“The Bible Proves Archaeology True”?!

When reality and fundamentalism collide

A recent magazine editorial1 began by giving well deserved criticism of a woeful article2 in the Telegraph. It then turned to focus on “disturbing trends within the brotherhood which indicate a material shift in attitudes towards the Bible,” specifically, claiming that some think the “biblical record is not historically accurate.”

The editorial concluded that “this approach seriously compromises the Christadelphian position on the inspiration and infallibility of Scripture, and we need to be alert to the implications, individually and ecclesially.” Sounds serious… Continue reading ““The Bible Proves Archaeology True”?!”

The Exodus – a cross-disciplinary perspective

Egyptologist James Hoffmeier remarked that in response to the question “do you think the early Israelites lived in Egypt and that there was some sort of exodus?” posed in a survey sent to a group of randomly selected Egyptologists, of twenty-five, nineteen answered ‘yes.’1

Hoffmeier’s anecdote appears in the the proceedings in the 2013 conference “Exodus: Out of Egypt – Transdisciplinary Perspectives on Archaeology, Text, and Memory” held at the University of California San Diego. Featuring leading experts in Egyptology, archaeology, Biblical Studies, and other related disciplines, the conference provided a cutting-edge look at the evidence for a historical basis to the Exodus tradition in the Bible.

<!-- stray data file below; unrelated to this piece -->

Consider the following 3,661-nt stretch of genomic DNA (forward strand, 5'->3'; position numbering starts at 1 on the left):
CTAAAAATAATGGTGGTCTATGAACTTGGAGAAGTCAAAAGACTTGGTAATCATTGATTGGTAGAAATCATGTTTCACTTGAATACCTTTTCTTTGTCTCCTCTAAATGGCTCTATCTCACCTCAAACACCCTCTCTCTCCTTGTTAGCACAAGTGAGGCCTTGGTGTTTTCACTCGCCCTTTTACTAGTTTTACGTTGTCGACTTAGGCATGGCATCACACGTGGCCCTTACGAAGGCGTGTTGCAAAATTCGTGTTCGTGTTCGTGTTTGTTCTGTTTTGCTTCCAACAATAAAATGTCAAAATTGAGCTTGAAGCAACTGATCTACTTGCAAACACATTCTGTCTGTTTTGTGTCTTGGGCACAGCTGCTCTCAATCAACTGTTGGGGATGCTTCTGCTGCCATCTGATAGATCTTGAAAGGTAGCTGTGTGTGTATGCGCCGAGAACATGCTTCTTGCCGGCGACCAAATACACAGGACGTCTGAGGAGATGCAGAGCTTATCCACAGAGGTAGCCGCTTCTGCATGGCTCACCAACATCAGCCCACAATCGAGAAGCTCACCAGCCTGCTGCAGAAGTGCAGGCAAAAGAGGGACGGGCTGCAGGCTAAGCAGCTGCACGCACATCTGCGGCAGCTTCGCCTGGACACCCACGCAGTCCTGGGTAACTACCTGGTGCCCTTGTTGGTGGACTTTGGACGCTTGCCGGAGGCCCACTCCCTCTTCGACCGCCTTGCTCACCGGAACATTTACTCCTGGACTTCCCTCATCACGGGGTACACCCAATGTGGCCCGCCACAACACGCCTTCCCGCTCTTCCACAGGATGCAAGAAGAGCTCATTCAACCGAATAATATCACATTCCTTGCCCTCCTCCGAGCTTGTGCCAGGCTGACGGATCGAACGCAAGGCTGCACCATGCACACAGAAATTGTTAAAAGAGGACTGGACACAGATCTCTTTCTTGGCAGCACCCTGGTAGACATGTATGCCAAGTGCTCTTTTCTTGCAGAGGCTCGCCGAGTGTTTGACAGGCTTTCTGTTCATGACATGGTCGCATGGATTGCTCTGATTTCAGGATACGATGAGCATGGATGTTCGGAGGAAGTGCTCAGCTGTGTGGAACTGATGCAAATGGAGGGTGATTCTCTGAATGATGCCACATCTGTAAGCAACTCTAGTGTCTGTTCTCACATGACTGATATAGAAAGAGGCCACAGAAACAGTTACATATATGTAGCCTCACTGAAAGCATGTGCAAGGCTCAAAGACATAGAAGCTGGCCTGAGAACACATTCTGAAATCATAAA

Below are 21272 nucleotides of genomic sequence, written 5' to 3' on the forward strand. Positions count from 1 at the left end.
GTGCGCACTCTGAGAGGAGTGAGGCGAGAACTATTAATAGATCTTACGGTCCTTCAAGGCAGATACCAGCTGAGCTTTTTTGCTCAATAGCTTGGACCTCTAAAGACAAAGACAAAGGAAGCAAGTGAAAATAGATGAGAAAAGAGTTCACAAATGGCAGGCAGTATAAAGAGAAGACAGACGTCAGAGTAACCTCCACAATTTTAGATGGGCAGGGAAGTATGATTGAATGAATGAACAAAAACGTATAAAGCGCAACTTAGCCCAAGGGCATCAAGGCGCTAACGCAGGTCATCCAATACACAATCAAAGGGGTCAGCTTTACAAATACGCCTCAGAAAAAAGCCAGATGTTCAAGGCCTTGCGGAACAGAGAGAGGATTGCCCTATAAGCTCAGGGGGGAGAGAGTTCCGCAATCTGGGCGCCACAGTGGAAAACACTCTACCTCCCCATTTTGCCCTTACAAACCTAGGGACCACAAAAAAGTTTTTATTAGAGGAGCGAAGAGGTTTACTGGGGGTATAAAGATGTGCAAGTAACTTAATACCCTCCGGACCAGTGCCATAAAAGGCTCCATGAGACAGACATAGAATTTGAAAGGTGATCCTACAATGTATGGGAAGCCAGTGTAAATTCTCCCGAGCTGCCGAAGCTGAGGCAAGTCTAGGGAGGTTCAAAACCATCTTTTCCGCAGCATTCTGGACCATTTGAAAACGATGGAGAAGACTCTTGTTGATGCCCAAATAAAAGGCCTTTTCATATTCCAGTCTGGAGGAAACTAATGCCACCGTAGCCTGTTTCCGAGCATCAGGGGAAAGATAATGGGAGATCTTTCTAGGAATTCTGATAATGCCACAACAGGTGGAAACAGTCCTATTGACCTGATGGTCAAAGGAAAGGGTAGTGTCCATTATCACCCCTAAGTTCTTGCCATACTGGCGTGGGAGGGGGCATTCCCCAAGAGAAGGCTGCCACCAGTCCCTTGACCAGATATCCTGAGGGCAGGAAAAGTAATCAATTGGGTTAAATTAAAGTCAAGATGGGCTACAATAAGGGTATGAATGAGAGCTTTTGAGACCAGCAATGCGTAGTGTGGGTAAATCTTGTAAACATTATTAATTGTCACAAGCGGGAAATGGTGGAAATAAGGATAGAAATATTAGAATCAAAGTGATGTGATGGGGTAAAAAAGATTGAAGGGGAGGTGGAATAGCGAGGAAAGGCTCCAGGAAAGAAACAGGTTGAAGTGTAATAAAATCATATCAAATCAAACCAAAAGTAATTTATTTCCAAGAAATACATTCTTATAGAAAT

As well as the book, the videos2 and the conference website are available for those who want to take a serious look at the seminal event in the history of Israel.

The rock that followed them

The Jewish background to an odd passage

One of Paul’s more unusual uses of the Old Testament is found in his warning to the believers in Corinth not to fall into the same complacency as some of the Israelites had on the Exodus. Continue reading “The rock that followed them”

The value of modern lexicons & dictionaries for Bible study

We always try to use the best tools for our regular day work, we should do the same in our Bible study

Today we have a wealth of modern lexical tools available to us. Yet so many people ignore all this, and use Gesenius, or Strong’s, or Young’s, or Vine’s, tools which are massively out of date, sometimes wildly inaccurate, and theologically biased.

Here’s just one example. Let’s look at the Hebrew word ‘sheol’ (grave), typically rendered ‘hell’ by the KJV (one of many reasons why it’s such a bad translation). Continue reading “The value of modern lexicons & dictionaries for Bible study”